It's a variation on the spelling of the person who had enslaved him. There has been so much speculation over this choice, but there is no real record of Frank's actual line of thought. And what led him to that decision. Clearer, though, where Frank's legal desires. As soon as the name change was complete, Frank McWhirter made a second petition to request that he be given additional legal rights, including the right to purchase property in that name and to participate in legal actions.


The state of Illinois General Assembly approved the petitions and he went from free Frank to Frank McWhirter and all of his children were given that last name as well. And his legal rights as a free black man expanded considerably in 1836.


After his name change, Frank McWhorter submitted a plot for a new township on the land he had purchased from the government. And that was where he founded New Philadelphia. The town plaque that he registered with the state featured 144 plots with a connected roadway system.


And starting in April of 1837, the lots of new Philadelphia began to sell. And the purchasers of those lots were a mix of black and white. New Philadelphia was the first town in the U.S. plan and established by a black man. And as it developed, it was integrated with black and white residents living side by side and the children all attending one school. It was not entirely integrated. The cemeteries were still segregated as the town grew.


Frank once again looked to the future in terms of ensuring his family's welfare. He wanted to make sure that if anything happened to him, Lucy would be protected and could inherit his land. So in 1839, Frank and Lucy were finally legally married under Illinois state law in an actual formal ceremony. When Frank was asked during the ceremony if he would love, cherish and support his bride, he replied, Why, God bless your soul. I've done that for the last 40 years.


The sweetest thing new Philadelphia continued to grow in the years leading up to the Civil War, though the region on that border of Illinois in the slave state of Missouri was in a state of conflict between pro slavery factions and abolitionists. Even so, New Philadelphia, still a small farming community, made it through the war and saw a bit of a surge in residents after emancipation. In 1865, the town was at its largest with 160 residents and a variety of small businesses, the promise of a railroad and Pike County, Illinois, offered hopes for even greater prosperity.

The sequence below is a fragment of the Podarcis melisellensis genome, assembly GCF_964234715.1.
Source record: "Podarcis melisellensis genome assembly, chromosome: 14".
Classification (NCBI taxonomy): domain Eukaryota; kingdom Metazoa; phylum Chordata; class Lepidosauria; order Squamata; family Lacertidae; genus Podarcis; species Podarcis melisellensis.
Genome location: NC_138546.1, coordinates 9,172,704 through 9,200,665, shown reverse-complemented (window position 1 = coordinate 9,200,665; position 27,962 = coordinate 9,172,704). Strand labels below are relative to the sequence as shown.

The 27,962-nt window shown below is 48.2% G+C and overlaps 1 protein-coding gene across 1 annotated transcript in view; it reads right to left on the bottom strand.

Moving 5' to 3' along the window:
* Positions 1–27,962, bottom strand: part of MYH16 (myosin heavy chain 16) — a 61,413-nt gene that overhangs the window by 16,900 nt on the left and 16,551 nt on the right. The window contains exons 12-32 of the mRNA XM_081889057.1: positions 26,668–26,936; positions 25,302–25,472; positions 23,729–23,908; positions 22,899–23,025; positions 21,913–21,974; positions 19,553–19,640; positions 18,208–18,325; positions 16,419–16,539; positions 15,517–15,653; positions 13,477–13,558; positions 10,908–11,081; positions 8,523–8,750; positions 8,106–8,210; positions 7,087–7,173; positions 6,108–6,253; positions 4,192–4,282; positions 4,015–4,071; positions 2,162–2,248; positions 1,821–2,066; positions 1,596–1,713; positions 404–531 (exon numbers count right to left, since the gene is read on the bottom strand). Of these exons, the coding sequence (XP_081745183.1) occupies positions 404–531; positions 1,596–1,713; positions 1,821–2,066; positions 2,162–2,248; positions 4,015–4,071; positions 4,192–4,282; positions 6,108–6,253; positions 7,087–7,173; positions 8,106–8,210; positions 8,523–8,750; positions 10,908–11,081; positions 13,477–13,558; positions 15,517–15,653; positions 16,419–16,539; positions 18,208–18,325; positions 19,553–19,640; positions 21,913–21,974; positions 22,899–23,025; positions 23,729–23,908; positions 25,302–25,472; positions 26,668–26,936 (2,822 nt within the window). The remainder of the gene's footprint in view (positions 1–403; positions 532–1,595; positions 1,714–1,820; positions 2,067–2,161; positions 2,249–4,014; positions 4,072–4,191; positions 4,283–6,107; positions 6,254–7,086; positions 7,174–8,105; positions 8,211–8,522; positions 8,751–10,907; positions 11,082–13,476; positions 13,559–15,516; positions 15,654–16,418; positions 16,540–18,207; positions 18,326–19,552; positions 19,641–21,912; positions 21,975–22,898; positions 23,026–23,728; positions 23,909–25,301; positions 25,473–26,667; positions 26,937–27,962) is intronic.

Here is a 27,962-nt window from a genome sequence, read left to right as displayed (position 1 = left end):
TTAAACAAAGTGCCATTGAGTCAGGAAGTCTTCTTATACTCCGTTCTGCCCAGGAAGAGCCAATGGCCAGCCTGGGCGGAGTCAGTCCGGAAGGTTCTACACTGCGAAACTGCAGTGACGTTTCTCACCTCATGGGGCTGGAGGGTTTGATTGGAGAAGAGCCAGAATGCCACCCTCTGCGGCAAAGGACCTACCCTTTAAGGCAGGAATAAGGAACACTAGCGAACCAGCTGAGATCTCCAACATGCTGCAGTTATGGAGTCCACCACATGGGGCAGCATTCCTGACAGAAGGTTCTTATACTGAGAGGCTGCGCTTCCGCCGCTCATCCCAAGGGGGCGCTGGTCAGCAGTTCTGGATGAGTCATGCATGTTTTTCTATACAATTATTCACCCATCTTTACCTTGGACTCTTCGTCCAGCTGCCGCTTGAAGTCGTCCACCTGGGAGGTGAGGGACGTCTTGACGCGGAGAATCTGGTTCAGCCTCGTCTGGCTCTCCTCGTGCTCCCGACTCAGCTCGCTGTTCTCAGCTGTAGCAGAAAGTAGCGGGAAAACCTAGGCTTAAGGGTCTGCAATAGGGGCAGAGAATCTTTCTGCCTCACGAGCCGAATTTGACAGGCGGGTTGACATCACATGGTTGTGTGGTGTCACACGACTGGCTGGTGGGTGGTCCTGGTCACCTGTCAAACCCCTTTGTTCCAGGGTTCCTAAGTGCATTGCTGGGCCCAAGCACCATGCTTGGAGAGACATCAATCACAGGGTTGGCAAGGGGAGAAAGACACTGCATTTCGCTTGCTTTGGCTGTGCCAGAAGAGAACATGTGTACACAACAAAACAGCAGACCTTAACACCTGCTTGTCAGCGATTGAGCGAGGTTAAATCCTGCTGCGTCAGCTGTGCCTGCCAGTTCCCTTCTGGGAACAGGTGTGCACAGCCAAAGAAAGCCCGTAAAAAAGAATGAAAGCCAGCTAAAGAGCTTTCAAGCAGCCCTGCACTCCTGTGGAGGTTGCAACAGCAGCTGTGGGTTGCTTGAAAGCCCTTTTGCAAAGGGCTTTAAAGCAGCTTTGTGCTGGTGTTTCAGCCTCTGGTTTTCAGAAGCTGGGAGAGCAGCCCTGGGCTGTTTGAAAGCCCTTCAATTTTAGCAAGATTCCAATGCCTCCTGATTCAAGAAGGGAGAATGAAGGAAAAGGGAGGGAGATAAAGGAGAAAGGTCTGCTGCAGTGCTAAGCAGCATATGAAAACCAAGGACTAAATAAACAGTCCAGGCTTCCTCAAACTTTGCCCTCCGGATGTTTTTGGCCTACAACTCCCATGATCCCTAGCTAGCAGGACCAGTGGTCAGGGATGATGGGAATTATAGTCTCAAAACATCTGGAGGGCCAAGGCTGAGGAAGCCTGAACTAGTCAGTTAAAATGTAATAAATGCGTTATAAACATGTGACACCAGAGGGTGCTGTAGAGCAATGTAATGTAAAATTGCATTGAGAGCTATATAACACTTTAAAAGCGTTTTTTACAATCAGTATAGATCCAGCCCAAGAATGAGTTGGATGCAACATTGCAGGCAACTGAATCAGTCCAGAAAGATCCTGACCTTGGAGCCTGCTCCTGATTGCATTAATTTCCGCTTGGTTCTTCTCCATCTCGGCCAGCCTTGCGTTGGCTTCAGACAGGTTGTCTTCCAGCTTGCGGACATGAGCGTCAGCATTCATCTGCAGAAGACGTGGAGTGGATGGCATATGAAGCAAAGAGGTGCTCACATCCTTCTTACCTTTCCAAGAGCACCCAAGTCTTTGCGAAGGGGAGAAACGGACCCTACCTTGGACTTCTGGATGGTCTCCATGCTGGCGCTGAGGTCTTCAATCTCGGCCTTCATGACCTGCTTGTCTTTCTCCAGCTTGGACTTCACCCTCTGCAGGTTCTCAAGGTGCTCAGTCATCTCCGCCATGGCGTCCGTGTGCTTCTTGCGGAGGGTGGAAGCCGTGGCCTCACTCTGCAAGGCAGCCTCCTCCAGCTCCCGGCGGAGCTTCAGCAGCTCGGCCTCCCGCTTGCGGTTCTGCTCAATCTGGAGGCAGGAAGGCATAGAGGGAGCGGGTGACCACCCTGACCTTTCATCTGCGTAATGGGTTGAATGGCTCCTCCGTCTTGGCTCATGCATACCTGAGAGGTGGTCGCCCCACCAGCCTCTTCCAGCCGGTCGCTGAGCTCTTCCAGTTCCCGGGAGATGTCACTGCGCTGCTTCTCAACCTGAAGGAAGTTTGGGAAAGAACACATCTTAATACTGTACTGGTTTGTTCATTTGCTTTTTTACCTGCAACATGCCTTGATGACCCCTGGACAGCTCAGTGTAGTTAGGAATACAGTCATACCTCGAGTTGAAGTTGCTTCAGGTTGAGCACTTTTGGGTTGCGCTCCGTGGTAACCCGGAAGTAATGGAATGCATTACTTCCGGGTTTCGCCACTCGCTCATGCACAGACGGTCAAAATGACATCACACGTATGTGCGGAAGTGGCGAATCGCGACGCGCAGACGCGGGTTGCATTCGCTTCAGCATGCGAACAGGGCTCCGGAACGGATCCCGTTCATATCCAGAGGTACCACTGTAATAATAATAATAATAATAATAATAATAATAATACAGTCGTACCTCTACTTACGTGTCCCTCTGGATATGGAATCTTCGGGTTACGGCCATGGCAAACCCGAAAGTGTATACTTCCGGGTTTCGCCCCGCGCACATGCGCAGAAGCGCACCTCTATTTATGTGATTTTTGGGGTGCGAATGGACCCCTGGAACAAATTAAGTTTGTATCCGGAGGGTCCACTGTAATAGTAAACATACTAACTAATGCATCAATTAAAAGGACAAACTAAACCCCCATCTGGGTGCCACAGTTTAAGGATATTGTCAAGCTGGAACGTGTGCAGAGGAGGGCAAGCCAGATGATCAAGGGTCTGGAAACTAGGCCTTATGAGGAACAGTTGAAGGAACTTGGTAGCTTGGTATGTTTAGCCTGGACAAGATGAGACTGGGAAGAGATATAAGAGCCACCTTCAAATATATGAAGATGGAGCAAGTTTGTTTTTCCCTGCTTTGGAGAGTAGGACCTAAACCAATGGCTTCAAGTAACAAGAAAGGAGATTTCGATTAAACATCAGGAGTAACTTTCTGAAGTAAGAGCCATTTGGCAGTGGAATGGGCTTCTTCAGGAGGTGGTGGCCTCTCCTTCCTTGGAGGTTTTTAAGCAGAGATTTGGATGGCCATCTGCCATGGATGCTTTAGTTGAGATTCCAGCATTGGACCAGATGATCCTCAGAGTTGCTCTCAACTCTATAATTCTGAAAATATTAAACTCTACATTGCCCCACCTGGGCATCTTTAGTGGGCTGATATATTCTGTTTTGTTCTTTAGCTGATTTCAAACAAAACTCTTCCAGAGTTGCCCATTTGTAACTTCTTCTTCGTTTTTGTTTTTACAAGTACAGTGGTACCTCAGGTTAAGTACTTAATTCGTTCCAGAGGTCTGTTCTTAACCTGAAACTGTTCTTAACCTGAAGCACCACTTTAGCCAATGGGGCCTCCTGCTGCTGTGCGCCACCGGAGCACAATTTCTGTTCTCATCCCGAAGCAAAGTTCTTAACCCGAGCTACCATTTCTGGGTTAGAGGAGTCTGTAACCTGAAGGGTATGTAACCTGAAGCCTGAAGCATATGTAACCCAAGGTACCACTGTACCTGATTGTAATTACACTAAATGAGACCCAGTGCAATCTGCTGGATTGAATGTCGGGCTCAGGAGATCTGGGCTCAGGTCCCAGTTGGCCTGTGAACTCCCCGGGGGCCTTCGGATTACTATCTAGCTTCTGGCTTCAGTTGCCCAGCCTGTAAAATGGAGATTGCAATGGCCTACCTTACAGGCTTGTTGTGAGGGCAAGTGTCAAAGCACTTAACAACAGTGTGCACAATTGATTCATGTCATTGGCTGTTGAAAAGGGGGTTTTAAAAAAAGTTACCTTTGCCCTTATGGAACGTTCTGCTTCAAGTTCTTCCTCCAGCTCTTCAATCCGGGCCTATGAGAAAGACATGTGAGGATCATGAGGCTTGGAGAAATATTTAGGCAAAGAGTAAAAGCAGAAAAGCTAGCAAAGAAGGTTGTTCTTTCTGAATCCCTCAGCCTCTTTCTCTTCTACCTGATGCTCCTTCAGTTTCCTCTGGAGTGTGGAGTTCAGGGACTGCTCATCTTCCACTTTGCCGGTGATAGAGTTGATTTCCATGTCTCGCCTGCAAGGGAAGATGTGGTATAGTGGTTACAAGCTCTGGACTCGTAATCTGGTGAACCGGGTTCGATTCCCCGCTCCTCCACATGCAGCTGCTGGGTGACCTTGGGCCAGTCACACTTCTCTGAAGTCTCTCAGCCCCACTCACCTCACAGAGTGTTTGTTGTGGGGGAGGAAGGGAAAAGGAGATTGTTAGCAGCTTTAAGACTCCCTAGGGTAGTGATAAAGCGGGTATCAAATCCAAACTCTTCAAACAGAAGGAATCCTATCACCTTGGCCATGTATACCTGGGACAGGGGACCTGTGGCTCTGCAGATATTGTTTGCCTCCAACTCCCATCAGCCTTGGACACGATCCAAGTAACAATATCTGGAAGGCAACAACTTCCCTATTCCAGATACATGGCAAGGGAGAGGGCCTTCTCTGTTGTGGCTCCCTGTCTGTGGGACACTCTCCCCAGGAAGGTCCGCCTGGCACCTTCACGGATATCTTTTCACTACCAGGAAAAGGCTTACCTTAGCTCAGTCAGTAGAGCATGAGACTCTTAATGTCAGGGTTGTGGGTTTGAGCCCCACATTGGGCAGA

But when the rail line was laid at the end of the 1960s, it bypassed new Philadelphia. While many households hung on there, this ultimately doomed the small town. It just was obsolete. New Philadelphia slowly declined as the 19th century progressed. And by the middle of the 1980s, there weren't many members of the village left in the half century. From 1890 to 1940, New Philadelphia really vanished into history as abandoned buildings fell down and wild native flora grew over the crops and the roads.


Frank had lived in New Philadelphia for the remainder of his life until he died on September 7th, 1854. Throughout the years from 1817 to 1857, Frank McWhorter worked tirelessly to keep his family together and to free the ones who had been enslaved. You'll notice that's three years past when he died, but we'll explain. Ultimately, he had personally purchased the freedom of nine people, including Lucien himself, and this included grandchildren that his daughters had while they were enslaved.


Judah Lucien, Frank's oldest daughter, was finally freed when she was 50. But even after he died, Frank's family continued his efforts to free the entire family. Seven more people, Frank and Lucy's grandchildren and great grandchildren, were freed with the money that he had left behind and from sales of land that he had left his children in those three years after his death. And over the years, the general tally is that the family's freedom had cost fourteen thousand dollars again in 1850 total.